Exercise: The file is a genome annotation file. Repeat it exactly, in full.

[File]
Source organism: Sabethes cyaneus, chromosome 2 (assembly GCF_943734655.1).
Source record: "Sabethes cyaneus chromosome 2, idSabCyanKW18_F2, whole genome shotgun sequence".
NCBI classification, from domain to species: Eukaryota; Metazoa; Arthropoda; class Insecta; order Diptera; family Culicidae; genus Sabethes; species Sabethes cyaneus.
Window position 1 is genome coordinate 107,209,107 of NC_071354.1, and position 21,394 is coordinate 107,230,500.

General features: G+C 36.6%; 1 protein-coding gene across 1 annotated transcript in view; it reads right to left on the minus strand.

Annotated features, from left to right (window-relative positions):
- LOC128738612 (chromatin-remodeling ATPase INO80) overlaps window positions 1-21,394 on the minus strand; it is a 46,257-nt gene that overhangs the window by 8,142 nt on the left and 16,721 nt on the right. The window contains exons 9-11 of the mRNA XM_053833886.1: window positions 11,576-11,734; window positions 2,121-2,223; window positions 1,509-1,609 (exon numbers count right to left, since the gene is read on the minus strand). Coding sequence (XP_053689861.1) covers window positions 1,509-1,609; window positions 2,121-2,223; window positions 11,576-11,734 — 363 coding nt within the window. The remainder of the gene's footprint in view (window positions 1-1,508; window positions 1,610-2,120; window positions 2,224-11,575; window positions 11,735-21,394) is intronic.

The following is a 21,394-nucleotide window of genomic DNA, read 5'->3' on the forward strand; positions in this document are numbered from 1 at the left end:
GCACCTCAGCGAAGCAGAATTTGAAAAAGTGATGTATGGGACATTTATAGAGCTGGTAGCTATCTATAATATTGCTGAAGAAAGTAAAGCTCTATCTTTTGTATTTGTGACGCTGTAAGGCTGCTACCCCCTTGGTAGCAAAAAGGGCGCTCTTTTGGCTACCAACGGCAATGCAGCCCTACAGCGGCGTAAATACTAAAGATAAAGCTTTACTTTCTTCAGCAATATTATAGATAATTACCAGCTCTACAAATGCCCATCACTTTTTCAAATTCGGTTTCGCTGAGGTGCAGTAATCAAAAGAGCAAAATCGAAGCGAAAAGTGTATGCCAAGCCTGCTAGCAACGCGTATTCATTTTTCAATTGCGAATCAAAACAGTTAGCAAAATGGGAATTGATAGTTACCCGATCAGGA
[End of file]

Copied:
Source organism: Sabethes cyaneus, chromosome 2 (assembly GCF_943734655.1).
Source record: "Sabethes cyaneus chromosome 2, idSabCyanKW18_F2, whole genome shotgun sequence".
NCBI classification, from domain to species: Eukaryota; Metazoa; Arthropoda; class Insecta; order Diptera; family Culicidae; genus Sabethes; species Sabethes cyaneus.
Window position 1 is genome coordinate 107,209,107 of NC_071354.1, and position 21,394 is coordinate 107,230,500.

General features: G+C 36.6%; 1 protein-coding gene across 1 annotated transcript in view; it reads right to left on the minus strand.

Annotated features, from left to right (window-relative positions):
- LOC128738612 (chromatin-remodeling ATPase INO80) overlaps window positions 1-21,394 on the minus strand; it is a 46,257-nt gene that overhangs the window by 8,142 nt on the left and 16,721 nt on the right. The window contains exons 9-11 of the mRNA XM_053833886.1: window positions 11,576-11,734; window positions 2,121-2,223; window positions 1,509-1,609 (exon numbers count right to left, since the gene is read on the minus strand). Coding sequence (XP_053689861.1) covers window positions 1,509-1,609; window positions 2,121-2,223; window positions 11,576-11,734 — 363 coding nt within the window. The remainder of the gene's footprint in view (window positions 1-1,508; window positions 1,610-2,120; window positions 2,224-11,575; window positions 11,735-21,394) is intronic.

The following is a 21,394-nucleotide window of genomic DNA, read 5'->3' on the forward strand; positions in this document are numbered from 1 at the left end:
GCACCTCAGCGAAGCAGAATTTGAAAAAGTGATGTATGGGACATTTATAGAGCTGGTAGCTATCTATAATATTGCTGAAGAAAGTAAAGCTCTATCTTTTGTATTTGTGACGCTGTAAGGCTGCTACCCCCTTGGTAGCAAAAAGGGCGCTCTTTTGGCTACCAACGGCAATGCAGCCCTACAGCGGCGTAAATACTAAAGATAAAGCTTTACTTTCTTCAGCAATATTATAGATAATTACCAGCTCTACAAATGCCCATCACTTTTTCAAATTCGGTTTCGCTGAGGTGCAGTAATCAAAAGAGCAAAATCGAAGCGAAAAGTGTATGCCAAGCCTGCTAGCAACGCGTATTCATTTTTCAATTGCGAATCAAAACAGTTAGCAAAATGGGAATTGATAGTTACCCGATCAGGA